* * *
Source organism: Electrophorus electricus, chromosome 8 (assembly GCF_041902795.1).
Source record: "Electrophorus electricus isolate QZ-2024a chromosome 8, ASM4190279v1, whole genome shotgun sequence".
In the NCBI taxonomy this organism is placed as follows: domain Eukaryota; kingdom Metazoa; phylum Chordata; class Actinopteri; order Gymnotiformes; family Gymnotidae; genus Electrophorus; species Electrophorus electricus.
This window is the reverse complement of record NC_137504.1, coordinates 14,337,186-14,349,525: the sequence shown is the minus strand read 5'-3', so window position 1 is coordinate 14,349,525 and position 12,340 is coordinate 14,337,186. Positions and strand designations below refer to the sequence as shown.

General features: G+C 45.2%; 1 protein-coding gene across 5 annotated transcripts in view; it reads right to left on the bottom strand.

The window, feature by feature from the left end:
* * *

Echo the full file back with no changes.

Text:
Source organism: Electrophorus electricus, chromosome 8 (assembly GCF_041902795.1).
Source record: "Electrophorus electricus isolate QZ-2024a chromosome 8, ASM4190279v1, whole genome shotgun sequence".
In the NCBI taxonomy this organism is placed as follows: domain Eukaryota; kingdom Metazoa; phylum Chordata; class Actinopteri; order Gymnotiformes; family Gymnotidae; genus Electrophorus; species Electrophorus electricus.
This window is the reverse complement of record NC_137504.1, coordinates 14,337,186-14,349,525: the sequence shown is the minus strand read 5'-3', so window position 1 is coordinate 14,349,525 and position 12,340 is coordinate 14,337,186. Positions and strand designations below refer to the sequence as shown.

General features: G+C 45.2%; 1 protein-coding gene across 5 annotated transcripts in view; it reads right to left on the bottom strand.

The window, feature by feature from the left end: